:: Article

The Age of Dreaming

By Alex Gildzen.

Nina Revoyr, The Age of Dreaming, Akashic Books, 2008

We all bring ourselves to a work of art. So indulge me a minute. As a child I learned to love the silent era of filmmaking because of the books of Daniel Blum. I knew all the stars by sight before I’d ever seen their actual films. One of those was Sessue Hayakawa. Of course he was one of the lucky ones who later had an important career in sound films. His role in Bridge on the River Kwai is indelible. After I first saw it, I wrote a haiku in his honor. That Hayakawa remains important to me must be evident by his mention in one of the poems in my most recent book It’s All a Movie.

You’d expect then that I’d adore a novel about him. Well, Revoyr’s new book isn’t completely about Sessue Hayakawa, and there comes my confusion in responding to it.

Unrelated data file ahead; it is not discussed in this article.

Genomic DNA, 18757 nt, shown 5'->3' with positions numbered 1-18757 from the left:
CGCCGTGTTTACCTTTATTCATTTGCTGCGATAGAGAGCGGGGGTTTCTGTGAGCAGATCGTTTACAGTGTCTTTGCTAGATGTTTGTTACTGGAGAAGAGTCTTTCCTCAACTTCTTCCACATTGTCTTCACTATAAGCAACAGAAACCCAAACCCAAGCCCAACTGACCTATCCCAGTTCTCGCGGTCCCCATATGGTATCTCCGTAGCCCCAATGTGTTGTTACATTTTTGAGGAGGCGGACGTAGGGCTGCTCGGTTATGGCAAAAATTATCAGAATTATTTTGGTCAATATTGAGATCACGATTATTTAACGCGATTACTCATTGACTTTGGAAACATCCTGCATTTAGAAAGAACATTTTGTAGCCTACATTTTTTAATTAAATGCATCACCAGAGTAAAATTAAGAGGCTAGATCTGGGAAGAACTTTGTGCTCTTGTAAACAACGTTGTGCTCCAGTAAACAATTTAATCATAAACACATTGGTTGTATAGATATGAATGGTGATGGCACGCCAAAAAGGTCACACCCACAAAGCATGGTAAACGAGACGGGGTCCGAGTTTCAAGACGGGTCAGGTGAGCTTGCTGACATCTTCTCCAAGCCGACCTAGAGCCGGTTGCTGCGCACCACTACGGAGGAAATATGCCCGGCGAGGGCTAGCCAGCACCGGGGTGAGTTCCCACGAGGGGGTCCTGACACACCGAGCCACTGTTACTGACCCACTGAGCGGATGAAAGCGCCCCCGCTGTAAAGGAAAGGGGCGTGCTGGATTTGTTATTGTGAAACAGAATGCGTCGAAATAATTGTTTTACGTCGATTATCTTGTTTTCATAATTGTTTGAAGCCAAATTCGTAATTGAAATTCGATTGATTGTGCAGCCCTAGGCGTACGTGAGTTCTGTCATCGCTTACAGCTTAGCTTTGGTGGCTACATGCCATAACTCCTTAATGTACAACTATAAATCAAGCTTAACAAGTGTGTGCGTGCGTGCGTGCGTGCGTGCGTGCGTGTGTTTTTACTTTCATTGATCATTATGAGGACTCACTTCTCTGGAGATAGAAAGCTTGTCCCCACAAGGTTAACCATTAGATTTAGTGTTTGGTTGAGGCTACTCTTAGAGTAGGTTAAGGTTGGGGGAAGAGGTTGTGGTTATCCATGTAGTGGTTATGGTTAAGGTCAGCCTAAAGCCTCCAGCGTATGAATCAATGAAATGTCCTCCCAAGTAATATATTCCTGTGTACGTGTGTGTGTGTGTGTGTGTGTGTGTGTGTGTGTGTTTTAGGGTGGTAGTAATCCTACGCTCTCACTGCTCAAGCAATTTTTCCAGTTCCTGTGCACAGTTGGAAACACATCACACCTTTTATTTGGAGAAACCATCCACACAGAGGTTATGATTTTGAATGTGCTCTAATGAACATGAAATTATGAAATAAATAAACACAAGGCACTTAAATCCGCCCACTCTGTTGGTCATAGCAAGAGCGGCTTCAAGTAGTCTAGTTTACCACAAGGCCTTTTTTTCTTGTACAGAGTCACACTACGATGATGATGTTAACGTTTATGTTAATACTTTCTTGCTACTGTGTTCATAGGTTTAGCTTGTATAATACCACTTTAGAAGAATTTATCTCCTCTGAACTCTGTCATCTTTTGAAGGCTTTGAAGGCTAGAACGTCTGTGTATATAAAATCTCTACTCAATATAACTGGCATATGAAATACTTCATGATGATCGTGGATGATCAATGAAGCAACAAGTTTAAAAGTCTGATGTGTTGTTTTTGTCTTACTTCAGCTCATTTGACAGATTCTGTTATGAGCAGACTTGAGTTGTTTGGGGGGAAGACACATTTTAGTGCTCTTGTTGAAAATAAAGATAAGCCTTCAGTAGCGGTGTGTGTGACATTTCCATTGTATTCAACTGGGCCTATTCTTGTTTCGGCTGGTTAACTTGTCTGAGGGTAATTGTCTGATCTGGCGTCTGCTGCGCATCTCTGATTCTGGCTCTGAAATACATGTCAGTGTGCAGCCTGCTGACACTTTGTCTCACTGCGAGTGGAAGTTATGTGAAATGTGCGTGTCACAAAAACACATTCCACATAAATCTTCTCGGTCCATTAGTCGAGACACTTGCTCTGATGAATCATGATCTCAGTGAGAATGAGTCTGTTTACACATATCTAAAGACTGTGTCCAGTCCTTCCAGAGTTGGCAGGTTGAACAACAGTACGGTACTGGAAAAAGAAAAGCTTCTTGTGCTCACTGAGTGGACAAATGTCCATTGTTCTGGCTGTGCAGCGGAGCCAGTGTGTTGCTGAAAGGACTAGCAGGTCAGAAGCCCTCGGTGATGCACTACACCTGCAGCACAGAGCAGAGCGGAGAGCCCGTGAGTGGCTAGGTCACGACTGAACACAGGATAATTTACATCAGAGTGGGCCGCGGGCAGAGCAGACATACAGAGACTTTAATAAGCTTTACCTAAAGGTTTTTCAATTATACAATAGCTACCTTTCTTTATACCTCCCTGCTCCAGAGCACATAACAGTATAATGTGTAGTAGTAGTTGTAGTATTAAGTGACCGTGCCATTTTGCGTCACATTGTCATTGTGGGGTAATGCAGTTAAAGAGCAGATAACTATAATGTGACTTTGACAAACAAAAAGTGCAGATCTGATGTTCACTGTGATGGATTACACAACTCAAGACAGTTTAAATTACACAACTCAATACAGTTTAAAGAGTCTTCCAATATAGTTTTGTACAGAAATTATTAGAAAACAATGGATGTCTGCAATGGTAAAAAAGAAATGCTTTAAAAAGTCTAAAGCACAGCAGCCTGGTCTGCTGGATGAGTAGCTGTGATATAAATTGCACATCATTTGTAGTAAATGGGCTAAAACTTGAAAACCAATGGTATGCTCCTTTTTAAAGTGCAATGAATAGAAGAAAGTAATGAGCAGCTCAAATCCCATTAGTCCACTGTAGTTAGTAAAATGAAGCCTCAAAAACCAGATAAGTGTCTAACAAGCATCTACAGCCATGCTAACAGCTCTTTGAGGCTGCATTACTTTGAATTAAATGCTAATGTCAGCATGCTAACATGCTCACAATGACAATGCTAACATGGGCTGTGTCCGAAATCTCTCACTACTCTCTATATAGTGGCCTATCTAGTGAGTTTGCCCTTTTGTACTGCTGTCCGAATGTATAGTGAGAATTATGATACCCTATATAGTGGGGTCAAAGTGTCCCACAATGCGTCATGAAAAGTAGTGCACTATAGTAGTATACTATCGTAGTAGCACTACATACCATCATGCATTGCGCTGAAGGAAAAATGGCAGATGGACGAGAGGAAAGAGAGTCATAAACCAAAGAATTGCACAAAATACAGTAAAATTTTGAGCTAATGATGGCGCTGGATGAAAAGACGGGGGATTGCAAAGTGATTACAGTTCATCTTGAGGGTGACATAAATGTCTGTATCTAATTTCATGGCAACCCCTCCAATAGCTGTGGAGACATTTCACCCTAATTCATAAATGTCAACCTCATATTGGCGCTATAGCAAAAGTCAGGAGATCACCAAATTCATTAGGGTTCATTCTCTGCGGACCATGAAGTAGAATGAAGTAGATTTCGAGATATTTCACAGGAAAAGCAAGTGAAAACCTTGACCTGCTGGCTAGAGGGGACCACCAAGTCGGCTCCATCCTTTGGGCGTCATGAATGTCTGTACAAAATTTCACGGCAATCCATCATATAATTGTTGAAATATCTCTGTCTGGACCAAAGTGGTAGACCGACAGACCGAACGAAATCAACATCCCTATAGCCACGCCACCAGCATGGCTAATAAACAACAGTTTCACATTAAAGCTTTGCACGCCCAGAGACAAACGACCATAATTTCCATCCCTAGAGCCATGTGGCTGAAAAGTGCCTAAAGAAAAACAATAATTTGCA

Revoyr writes well. Look at the hummingbird passage. Delicious. I think most novel readers will delight in this work. If one doesn’t know the history of Hollywood her book may send one to the library in search of the important works of one of her sources, Kevin Brownlow, who has done so much to preserve the history of the silent era.

My problem with The Age of Dreaming may be knowing too much. I know that her leading character, Jun Nakayama, is only suggested by Hayakawa. As I read I kept telling myself “No, that didn’t happen to him.” Or that this part of the story of the William Desmond Taylor murder isn’t accurate. Then I’d tell myself “But this isn’t history… it’s fiction.” Many works of fiction begin in fact and take off. This isn’t meant to be a movie star bio. Revoyr springbroads from Hollywood’s first major Asian star to discuss changes in racial attitudes. I understand all that but somehow I want to like this novel more than I do.

Alex Gildzen is a poet and artist who lives in New Mexico. His current book is It’s All a Movie. On Arroyo Chamisa he blogs about poetry and film and dessert.

First published in 3:AM Magazine: Monday, April 14th, 2008.